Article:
“You can’t fix a problem that you don’t identify,” Wade Henderson, the conference’s CEO, said in a news release. “Coloradans deserve to know how all students are doing and to expect that the state will use that information to make smart policy decisions about how to help struggling students.”

Graham said the needs of students from historically underrepresented groups would be met under the change. As part of the proposal, reports on each school will still include data on each student subgroup; but when it comes to assigning scores, all those groups will be counted as one.

“Teachers will be able to work with the same data they’ve always had,” he said.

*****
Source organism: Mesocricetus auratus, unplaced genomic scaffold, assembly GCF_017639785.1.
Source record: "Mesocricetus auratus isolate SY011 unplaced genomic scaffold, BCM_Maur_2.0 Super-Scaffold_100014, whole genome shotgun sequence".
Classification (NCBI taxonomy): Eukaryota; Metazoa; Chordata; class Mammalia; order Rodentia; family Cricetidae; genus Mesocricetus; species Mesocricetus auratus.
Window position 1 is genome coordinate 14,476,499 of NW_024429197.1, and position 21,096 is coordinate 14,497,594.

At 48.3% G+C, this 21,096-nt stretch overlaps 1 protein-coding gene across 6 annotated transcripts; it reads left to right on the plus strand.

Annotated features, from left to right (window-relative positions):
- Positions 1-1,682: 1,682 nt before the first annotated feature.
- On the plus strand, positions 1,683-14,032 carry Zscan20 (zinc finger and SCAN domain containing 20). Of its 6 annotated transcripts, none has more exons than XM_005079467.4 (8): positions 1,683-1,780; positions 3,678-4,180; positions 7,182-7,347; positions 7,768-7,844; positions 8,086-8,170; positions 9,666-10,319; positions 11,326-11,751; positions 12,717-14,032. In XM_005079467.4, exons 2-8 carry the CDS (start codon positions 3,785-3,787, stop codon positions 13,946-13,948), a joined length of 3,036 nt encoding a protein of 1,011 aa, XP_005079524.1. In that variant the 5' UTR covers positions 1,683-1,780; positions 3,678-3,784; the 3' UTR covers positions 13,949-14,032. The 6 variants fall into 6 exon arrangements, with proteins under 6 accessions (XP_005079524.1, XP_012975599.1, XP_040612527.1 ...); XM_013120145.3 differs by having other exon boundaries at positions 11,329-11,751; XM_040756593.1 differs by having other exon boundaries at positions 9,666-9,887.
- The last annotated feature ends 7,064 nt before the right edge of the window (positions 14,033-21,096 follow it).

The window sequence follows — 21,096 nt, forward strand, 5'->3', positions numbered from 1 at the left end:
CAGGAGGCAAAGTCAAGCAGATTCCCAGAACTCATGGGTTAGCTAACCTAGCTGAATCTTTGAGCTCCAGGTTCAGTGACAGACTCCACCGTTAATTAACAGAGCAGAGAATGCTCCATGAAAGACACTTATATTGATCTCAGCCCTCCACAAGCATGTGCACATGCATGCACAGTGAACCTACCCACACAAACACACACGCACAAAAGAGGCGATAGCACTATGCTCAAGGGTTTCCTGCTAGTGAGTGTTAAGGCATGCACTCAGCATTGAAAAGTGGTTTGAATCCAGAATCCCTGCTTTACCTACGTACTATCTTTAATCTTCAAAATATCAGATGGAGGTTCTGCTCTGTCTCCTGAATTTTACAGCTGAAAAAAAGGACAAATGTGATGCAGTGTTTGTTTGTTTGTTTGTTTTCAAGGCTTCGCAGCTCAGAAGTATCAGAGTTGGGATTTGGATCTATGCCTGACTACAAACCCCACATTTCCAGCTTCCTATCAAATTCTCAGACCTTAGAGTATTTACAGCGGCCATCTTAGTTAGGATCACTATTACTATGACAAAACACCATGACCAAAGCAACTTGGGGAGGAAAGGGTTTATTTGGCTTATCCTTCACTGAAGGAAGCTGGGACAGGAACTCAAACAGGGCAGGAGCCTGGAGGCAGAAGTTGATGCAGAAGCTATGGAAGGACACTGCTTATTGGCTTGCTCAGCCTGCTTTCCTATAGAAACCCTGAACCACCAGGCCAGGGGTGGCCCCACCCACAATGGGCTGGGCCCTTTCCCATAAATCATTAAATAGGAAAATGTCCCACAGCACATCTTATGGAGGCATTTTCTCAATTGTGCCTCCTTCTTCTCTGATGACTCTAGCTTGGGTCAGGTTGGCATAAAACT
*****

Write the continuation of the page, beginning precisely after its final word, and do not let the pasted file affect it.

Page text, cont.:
Schools also would be responsible for addressing how they plan to improve instruction for any subgroup of students that does not meet state expectations.

State education department officials point to another upside to the proposed change: a far fuller picture of how small rural schools serve students from underserved populations.

Under the current system, schools are not judged on how they do with a subgroup with fewer than 16 students — the threshold the state uses to protect student privacy. Putting all the subgroups in one large group means those districts will be held into account for those results.

Several states, including Mississippi and Michigan, have taken a similar approach to school ratings under flexibility previously granted by the U.S. Department of Education.